Bias probe or not, the Apple Card sets a new standard for lenders
Despite recent accusations of bias, Apple Card seems to be setting the bar for the credit card industry.
Financial institutions and fintechs used to frequently say they need to be like Uber, with its simple, easy to use app, because that's who consumers compare them to. Today, many refer to Apple instead.
“Apple Card is a definite shift in the market,” said Vaduvur Bharghavan, president of Ondot, a technology provider to card issuers. “Whether or not they succeed in terms of winning significant market share, they’re going to transform the way banks think in terms of offering interaction with their customers. The way consumers expect to interact with issuers has already changed and will change.”
Justin Olson, vice president of information technology at Utah Community Credit Union in Provo, agreed that “Apple did something really interesting and I think it's slick. It does change things a little bit.”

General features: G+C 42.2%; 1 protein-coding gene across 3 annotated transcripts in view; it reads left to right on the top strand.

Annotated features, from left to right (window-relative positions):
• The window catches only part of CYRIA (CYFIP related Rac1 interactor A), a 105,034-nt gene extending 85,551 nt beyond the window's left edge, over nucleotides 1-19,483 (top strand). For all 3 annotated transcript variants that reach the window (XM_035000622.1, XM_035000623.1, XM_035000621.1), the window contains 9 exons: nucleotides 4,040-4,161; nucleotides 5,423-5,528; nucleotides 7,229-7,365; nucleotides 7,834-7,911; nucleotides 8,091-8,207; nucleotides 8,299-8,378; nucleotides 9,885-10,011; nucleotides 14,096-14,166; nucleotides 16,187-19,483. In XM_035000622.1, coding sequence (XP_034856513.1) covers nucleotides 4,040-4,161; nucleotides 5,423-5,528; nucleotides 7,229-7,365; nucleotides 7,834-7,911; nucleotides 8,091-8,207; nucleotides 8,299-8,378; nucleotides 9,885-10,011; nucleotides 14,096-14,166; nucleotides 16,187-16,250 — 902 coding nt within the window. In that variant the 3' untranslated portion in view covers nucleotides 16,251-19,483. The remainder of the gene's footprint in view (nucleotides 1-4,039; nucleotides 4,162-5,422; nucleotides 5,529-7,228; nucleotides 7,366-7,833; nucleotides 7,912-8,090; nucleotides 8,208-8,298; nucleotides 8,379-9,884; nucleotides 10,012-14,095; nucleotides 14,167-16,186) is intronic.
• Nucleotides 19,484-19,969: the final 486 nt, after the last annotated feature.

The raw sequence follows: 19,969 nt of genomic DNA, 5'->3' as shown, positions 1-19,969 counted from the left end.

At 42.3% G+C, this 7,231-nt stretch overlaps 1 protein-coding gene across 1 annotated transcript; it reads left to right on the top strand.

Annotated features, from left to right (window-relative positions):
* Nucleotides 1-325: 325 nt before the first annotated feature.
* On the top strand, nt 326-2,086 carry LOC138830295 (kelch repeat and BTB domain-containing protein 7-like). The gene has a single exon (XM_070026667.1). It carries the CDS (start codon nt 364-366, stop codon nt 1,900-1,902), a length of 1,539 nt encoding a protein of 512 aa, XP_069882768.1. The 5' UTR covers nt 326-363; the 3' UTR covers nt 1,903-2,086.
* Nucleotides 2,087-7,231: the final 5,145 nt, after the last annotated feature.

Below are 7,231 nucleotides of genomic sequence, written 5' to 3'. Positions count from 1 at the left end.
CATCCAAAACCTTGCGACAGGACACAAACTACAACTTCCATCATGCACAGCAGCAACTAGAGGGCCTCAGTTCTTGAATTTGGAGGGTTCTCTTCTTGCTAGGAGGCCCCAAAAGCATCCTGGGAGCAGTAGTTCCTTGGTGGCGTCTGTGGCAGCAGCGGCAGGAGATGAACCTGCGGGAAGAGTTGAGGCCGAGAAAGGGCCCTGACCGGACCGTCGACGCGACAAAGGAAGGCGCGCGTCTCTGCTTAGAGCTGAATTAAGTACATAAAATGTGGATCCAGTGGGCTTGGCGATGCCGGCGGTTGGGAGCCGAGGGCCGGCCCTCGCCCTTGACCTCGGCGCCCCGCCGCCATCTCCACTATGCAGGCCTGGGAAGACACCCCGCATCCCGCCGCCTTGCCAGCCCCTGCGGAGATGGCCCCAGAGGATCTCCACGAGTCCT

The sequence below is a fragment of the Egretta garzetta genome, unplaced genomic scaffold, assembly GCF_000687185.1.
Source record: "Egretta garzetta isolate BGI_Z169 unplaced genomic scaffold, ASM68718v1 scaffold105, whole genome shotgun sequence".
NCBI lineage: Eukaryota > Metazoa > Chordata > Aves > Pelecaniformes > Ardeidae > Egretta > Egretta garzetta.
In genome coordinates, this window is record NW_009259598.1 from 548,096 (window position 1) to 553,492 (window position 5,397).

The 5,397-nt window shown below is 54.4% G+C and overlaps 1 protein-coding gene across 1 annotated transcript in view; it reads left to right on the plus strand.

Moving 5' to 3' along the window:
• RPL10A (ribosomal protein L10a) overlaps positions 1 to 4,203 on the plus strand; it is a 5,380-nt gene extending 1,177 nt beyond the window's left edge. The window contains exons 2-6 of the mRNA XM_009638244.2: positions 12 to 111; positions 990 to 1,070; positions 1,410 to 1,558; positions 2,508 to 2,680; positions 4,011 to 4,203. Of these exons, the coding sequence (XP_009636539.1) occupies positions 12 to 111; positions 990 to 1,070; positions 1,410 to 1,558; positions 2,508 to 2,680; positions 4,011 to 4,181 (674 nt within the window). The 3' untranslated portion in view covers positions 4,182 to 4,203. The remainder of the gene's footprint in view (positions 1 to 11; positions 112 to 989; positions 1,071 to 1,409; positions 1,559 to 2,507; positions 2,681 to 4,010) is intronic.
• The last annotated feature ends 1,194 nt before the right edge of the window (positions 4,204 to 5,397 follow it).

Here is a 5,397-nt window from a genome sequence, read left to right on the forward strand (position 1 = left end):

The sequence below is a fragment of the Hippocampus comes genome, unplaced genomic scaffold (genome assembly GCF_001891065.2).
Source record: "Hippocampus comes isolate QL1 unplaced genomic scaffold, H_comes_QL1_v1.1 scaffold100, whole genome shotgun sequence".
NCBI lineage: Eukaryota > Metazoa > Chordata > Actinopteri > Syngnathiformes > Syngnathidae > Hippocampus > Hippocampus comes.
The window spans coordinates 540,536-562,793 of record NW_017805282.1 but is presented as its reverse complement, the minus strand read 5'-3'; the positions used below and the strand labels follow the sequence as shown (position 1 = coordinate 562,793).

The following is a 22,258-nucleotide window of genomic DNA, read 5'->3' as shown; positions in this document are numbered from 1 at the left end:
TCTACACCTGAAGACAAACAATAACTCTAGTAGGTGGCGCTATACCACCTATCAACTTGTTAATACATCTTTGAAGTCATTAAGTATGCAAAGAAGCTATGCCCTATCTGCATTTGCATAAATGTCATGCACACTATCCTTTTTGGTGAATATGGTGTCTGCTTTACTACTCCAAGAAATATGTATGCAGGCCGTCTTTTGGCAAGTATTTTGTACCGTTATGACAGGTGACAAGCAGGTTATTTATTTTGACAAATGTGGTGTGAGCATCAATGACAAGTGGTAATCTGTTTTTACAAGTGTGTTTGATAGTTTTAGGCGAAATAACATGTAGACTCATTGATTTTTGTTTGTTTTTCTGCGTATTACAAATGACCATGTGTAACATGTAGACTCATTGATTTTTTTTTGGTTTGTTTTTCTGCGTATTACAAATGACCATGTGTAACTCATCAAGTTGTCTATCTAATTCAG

To be sure, Apple Card's launch has had its bumps. Just last week, a tweet accusing the card of being biased against women went viral, picking up interest from Apple co-founder Steve Wozniak, who gave credence to the allegations. The New York State Department of Financial Services is now looking into the claims.
And the card experience Apple and Goldman Sachs built, including instant issuance of a virtual card, spending insights delivered through a mobile app and push notifications, isn’t new — Visa and Mastercard have enabled the instant issuance of virtual cards for some time. Banks and other traditional financial services companies have also been working to improve their customer insights, notifications and apps overall.
Still, Apple Card is accelerating a trend of giving cardholders a more digital-savvy product.
Applying for and receiving a virtual Apple Card can happen in under five minutes. Personal information on the application is often pre-populated and after receiving the card, an Apple device will ask if it should be the preferred card in Apple Wallet.
The instant issuance and the ability to use the card immediately “is a big deal,” said Kalpash Kapadia, CEO of Deserve, a fintech that offers credit cards to immigrants and millennials and also offers its card platform to banks. Goldman Sachs recently invested $50 million in the company.